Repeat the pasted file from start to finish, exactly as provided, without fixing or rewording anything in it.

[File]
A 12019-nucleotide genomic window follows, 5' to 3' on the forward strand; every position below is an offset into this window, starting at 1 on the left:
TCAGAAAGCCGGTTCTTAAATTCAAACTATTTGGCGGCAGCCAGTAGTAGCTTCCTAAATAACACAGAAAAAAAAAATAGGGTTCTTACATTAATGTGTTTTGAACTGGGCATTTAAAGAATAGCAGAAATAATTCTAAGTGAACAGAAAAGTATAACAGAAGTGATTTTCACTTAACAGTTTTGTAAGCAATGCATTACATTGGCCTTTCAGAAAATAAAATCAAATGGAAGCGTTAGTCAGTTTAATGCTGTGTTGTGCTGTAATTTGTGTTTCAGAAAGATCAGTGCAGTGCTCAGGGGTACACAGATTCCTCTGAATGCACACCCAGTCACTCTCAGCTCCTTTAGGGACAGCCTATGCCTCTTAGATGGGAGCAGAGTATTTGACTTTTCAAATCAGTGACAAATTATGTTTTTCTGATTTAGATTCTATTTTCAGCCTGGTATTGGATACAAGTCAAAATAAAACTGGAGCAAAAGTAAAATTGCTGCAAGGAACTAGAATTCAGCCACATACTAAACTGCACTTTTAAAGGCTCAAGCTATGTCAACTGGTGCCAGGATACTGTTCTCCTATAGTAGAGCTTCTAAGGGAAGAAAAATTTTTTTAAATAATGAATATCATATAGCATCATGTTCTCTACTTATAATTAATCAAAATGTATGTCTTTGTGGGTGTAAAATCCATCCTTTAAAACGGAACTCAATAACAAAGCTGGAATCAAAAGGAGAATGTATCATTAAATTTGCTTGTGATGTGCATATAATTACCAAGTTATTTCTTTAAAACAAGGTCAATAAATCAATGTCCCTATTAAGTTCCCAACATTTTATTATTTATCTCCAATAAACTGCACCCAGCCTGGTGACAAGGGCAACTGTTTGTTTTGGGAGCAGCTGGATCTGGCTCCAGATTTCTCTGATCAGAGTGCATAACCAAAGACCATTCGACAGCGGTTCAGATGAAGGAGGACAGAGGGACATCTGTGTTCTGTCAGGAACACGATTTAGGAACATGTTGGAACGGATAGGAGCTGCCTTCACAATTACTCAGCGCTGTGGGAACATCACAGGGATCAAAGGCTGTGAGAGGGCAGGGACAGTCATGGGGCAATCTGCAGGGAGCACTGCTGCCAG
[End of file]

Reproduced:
A 12019-nucleotide genomic window follows, 5' to 3' on the forward strand; every position below is an offset into this window, starting at 1 on the left:
TCAGAAAGCCGGTTCTTAAATTCAAACTATTTGGCGGCAGCCAGTAGTAGCTTCCTAAATAACACAGAAAAAAAAAATAGGGTTCTTACATTAATGTGTTTTGAACTGGGCATTTAAAGAATAGCAGAAATAATTCTAAGTGAACAGAAAAGTATAACAGAAGTGATTTTCACTTAACAGTTTTGTAAGCAATGCATTACATTGGCCTTTCAGAAAATAAAATCAAATGGAAGCGTTAGTCAGTTTAATGCTGTGTTGTGCTGTAATTTGTGTTTCAGAAAGATCAGTGCAGTGCTCAGGGGTACACAGATTCCTCTGAATGCACACCCAGTCACTCTCAGCTCCTTTAGGGACAGCCTATGCCTCTTAGATGGGAGCAGAGTATTTGACTTTTCAAATCAGTGACAAATTATGTTTTTCTGATTTAGATTCTATTTTCAGCCTGGTATTGGATACAAGTCAAAATAAAACTGGAGCAAAAGTAAAATTGCTGCAAGGAACTAGAATTCAGCCACATACTAAACTGCACTTTTAAAGGCTCAAGCTATGTCAACTGGTGCCAGGATACTGTTCTCCTATAGTAGAGCTTCTAAGGGAAGAAAAATTTTTTTAAATAATGAATATCATATAGCATCATGTTCTCTACTTATAATTAATCAAAATGTATGTCTTTGTGGGTGTAAAATCCATCCTTTAAAACGGAACTCAATAACAAAGCTGGAATCAAAAGGAGAATGTATCATTAAATTTGCTTGTGATGTGCATATAATTACCAAGTTATTTCTTTAAAACAAGGTCAATAAATCAATGTCCCTATTAAGTTCCCAACATTTTATTATTTATCTCCAATAAACTGCACCCAGCCTGGTGACAAGGGCAACTGTTTGTTTTGGGAGCAGCTGGATCTGGCTCCAGATTTCTCTGATCAGAGTGCATAACCAAAGACCATTCGACAGCGGTTCAGATGAAGGAGGACAGAGGGACATCTGTGTTCTGTCAGGAACACGATTTAGGAACATGTTGGAACGGATAGGAGCTGCCTTCACAATTACTCAGCGCTGTGGGAACATCACAGGGATCAAAGGCTGTGAGAGGGCAGGGACAGTCATGGGGCAATCTGCAGGGAGCACTGCTGCCAG